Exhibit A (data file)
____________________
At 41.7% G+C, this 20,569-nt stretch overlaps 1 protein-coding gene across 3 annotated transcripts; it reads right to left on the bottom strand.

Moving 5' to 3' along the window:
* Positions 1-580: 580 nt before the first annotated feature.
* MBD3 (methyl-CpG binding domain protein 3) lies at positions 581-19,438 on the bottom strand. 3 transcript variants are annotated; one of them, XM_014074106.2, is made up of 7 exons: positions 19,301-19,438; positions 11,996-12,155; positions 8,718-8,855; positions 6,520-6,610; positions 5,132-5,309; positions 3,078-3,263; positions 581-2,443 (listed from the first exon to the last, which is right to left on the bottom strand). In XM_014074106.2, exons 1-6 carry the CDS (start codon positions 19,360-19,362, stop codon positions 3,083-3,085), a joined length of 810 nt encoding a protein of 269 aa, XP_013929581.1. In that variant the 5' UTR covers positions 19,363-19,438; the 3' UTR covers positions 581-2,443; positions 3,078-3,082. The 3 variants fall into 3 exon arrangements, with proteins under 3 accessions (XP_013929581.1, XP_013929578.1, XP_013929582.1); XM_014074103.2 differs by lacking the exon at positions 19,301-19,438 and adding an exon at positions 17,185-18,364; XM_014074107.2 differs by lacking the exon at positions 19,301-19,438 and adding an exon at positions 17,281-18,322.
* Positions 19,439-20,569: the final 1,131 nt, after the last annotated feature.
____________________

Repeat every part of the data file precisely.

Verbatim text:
At 41.7% G+C, this 20,569-nt stretch overlaps 1 protein-coding gene across 3 annotated transcripts; it reads right to left on the bottom strand.

Moving 5' to 3' along the window:
* Positions 1-580: 580 nt before the first annotated feature.
* MBD3 (methyl-CpG binding domain protein 3) lies at positions 581-19,438 on the bottom strand. 3 transcript variants are annotated; one of them, XM_014074106.2, is made up of 7 exons: positions 19,301-19,438; positions 11,996-12,155; positions 8,718-8,855; positions 6,520-6,610; positions 5,132-5,309; positions 3,078-3,263; positions 581-2,443 (listed from the first exon to the last, which is right to left on the bottom strand). In XM_014074106.2, exons 1-6 carry the CDS (start codon positions 19,360-19,362, stop codon positions 3,083-3,085), a joined length of 810 nt encoding a protein of 269 aa, XP_013929581.1. In that variant the 5' UTR covers positions 19,363-19,438; the 3' UTR covers positions 581-2,443; positions 3,078-3,082. The 3 variants fall into 3 exon arrangements, with proteins under 3 accessions (XP_013929581.1, XP_013929578.1, XP_013929582.1); XM_014074103.2 differs by lacking the exon at positions 19,301-19,438 and adding an exon at positions 17,185-18,364; XM_014074107.2 differs by lacking the exon at positions 19,301-19,438 and adding an exon at positions 17,281-18,322.
* Positions 19,439-20,569: the final 1,131 nt, after the last annotated feature.